Finding Hope in the Midst of Crisis :: By David R. Reagan


(This 2009 article is Dr. Reagan’s edited excerpt from his book, Living for Christ in the End Times, 2000 pub. date.) It is as current today as it was then.

Can Bible prophecy give us hope?

Hope is essential to life. Without it, people descend into deep depression or commit suicide or simply lie down and die.

During the Holocaust, Viktor Frankl, who later became a world-renowned psychiatrist, was a prisoner in one of the Nazi death camps. He observed that every year as Christmas approached, hope would sweep the camp that the prisoners would be released on Christmas day. It was an irrational hope, but it was hope. Then, when Christmas would come and go without a release, hundreds of prisoners would just lie down and die. Without hope, they could not live.1 Frankl concluded, “It is a peculiarity of man that he can only live by looking to the future.”2

A Desperate Need

The world desperately needs hope in these end times. We live in a world of increasing fears — fear of nuclear holocaust, fear of economic collapse, fear of plagues like AIDS, fear of terrorism, fear of war, and — of course — fear of life and of death.

Our nation needs hope. Our economy has collapsed. People are losing their jobs. Houses are being foreclosed. Corporations that have been American icons for over a hundred years are declaring bankruptcy. Retirement funds have been wiped out. Many people are feeling a sense of desperation for the first time in their lives.

Everywhere people are looking for hope, and that includes Christians. Some might respond by saying, “Christians are the only ones who have any hope!” That is true, but the problem is that most professing Christians cannot articulate their hope beyond a vague statement like, “My hope is heaven.”

An Ignored Virtue

I came to this realization one day when I was reading Paul’s great love poem in 1 Corinthians 13. It ends with the famous phrase: “There are three things that remain [or abide] — faith, hope, and love — and the greatest of these is love” (1 Corinthians 13:13).

As I thought about those words, it suddenly occurred to me that I had heard hundreds of sermons on faith and hundreds on love, but I could not think of a single one about hope.

At that moment, the Lord impressed upon my heart that hope is the most ignored of the Christian virtues. I knew instantly why that is true. It’s because hope is directly related to one’s knowledge of Bible prophecy, and there is no topic in the modern Church that is more ignored than prophecy.

Stop and think about it for a moment. What is your hope? How would you explain it to an unbeliever? Could you get beyond the words, “My hope is heaven”?

My Heritage

During the first 30 years of my life, I received almost no teaching about Bible prophecy, and I lived with little hope. If you would have asked me to define my hope, I would have given you a pathetic answer, based more on Greek philosophy than Hebrew theology.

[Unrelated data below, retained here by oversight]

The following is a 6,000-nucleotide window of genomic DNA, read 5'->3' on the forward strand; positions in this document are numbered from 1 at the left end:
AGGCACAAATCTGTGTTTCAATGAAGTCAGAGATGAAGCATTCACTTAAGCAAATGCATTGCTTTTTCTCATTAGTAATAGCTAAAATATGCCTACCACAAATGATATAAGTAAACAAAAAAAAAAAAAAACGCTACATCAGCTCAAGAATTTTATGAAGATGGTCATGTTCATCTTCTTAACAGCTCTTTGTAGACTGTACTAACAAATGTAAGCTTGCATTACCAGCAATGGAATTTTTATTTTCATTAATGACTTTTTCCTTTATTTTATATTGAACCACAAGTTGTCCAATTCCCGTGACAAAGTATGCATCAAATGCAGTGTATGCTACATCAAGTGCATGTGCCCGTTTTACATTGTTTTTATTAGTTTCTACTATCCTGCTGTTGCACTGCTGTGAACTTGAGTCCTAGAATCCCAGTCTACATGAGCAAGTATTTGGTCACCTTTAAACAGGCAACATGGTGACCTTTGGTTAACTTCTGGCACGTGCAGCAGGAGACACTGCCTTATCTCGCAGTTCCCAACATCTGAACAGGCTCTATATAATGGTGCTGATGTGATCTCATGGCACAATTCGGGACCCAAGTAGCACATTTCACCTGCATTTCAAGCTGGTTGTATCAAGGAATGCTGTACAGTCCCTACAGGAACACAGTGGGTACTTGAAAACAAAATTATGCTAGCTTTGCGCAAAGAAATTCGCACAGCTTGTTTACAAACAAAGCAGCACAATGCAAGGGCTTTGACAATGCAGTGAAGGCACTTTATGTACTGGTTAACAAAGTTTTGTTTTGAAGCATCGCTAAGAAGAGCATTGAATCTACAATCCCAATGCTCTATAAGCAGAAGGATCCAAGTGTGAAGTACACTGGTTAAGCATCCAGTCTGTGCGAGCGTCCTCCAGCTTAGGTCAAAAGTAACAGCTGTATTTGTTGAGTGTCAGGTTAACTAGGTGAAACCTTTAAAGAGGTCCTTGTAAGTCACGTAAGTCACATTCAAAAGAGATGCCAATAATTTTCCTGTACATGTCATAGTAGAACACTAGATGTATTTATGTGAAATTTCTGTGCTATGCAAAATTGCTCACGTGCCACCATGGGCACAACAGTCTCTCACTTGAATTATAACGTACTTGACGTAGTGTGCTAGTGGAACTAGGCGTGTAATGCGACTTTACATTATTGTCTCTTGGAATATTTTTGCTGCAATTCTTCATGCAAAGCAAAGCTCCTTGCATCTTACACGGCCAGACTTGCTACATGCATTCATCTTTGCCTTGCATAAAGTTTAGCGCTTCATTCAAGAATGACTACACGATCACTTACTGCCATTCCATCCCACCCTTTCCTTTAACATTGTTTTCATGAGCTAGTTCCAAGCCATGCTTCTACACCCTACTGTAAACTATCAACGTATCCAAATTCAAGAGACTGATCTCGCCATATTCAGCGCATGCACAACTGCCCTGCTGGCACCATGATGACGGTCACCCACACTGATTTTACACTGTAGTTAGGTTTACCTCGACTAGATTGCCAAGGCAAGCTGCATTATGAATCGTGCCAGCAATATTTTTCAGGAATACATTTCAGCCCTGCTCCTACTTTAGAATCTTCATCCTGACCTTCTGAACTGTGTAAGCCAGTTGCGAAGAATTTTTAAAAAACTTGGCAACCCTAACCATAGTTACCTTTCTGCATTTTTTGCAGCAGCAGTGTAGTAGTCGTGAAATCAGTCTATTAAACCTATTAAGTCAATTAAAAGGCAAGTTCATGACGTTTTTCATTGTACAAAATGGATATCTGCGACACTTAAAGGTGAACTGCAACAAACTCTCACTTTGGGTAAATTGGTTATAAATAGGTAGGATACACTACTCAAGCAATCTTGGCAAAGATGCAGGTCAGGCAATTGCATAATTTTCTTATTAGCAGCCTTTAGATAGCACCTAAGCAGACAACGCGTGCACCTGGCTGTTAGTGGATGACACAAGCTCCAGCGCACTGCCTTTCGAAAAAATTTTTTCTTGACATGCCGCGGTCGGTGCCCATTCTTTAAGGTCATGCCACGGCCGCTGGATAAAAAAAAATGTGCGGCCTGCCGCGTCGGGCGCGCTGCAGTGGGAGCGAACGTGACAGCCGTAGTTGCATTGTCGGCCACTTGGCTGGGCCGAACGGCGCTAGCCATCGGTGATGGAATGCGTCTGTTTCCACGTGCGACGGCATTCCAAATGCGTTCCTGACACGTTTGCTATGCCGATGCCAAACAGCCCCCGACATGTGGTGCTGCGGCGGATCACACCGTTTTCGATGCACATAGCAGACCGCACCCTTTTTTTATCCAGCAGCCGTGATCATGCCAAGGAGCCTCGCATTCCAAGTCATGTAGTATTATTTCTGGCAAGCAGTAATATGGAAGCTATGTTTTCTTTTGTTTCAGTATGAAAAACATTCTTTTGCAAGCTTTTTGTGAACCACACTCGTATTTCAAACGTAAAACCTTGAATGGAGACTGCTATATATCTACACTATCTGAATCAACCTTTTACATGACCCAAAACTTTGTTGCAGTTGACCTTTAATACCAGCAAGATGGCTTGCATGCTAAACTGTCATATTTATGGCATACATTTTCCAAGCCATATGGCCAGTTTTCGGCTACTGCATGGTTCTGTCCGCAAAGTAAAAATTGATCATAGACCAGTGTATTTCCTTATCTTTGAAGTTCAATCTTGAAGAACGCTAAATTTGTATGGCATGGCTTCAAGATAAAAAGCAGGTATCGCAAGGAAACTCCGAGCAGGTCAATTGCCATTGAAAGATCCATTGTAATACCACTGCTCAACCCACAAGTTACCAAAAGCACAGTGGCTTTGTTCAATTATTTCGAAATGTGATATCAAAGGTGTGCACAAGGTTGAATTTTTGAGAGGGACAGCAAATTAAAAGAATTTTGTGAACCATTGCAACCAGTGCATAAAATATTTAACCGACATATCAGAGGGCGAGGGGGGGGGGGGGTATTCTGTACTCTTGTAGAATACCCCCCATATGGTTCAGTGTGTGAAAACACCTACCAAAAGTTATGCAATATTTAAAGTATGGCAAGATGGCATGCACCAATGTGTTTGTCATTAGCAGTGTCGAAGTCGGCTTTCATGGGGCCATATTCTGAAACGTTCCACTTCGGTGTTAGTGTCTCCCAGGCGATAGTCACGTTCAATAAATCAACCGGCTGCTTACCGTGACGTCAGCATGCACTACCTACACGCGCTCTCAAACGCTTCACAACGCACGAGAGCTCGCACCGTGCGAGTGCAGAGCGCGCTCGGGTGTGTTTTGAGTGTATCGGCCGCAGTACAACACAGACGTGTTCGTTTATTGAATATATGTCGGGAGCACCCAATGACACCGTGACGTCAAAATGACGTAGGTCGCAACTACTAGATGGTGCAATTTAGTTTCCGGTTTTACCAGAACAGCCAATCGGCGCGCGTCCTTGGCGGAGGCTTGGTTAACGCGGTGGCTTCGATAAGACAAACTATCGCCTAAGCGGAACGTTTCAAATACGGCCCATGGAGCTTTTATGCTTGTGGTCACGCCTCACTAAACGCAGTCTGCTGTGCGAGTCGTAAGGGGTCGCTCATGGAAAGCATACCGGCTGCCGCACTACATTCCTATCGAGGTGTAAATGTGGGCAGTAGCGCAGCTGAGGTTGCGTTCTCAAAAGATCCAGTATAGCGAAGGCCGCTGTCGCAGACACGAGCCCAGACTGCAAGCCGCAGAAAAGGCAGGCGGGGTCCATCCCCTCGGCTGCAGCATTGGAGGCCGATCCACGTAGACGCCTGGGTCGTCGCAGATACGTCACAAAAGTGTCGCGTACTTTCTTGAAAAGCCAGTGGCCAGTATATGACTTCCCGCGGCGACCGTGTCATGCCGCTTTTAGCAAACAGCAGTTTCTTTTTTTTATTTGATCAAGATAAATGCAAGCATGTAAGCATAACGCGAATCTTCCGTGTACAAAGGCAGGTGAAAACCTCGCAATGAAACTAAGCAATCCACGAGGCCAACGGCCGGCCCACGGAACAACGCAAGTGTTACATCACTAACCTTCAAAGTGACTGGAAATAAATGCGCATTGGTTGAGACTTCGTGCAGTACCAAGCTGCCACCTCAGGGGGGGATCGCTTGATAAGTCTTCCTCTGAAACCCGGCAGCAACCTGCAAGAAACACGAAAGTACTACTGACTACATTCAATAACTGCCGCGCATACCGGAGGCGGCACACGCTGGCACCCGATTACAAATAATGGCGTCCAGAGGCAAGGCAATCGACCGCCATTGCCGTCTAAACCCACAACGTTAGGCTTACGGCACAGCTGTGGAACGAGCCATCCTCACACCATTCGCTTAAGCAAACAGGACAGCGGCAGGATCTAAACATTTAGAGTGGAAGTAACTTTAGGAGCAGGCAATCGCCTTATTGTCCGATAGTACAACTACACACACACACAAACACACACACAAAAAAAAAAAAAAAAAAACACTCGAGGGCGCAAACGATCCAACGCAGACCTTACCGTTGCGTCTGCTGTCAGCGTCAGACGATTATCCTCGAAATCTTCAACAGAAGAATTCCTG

I was taught that if I died before the Lord returned, I would experience “soul sleep.” In other words, I would lapse into total unconsciousness and lie in my tomb until the Lord returned. At His return, I was taught that a “big bang” would occur that would vaporize the universe. My soul would be resurrected, and I would go off to an ethereal world called Heaven where I would float around on a cloud and play a harp eternally.

For me, it was a grim picture. I didn’t like the idea of lying comatose in a grave for eons of time. The “big bang” scared me to death. I was repulsed by the idea of becoming some sort of disembodied spirit without any individuality or personality. I certainly could not get excited about playing a harp forever. In fact, I found that idea downright hilarious.

You see, I grew up in a church that believed it is a terrible sin to play a musical instrument in a worship service. Yet, we were going to play harps in Heaven eternally! It made no sense to me, so I wrote it off as a bunch of silly nonsense.

I had no one to blame but myself because I did not study God’s Word as I should have. When I finally started doing that, and the Holy Spirit began to lead me into a study of Bible prophecy, I started making discoveries about the future that ministered great hope to my spirit. In fact, I got so excited about my discoveries that I started jumping the pews and hanging from the chandeliers, shouting “Hallelujah”! and “Praise the Lord”! People thought I had gone Pentecostal overnight! No, I had just discovered God’s marvelous promises for the future that are designed to give us hope in the present.

The Fallacy of Soul Sleep

The first discovery I made concerned “soul sleep.” I found out it is an unbiblical concept. It is true that when we die, our bodies “sleep” metaphorically, but the spirits of the dead never lose their consciousness.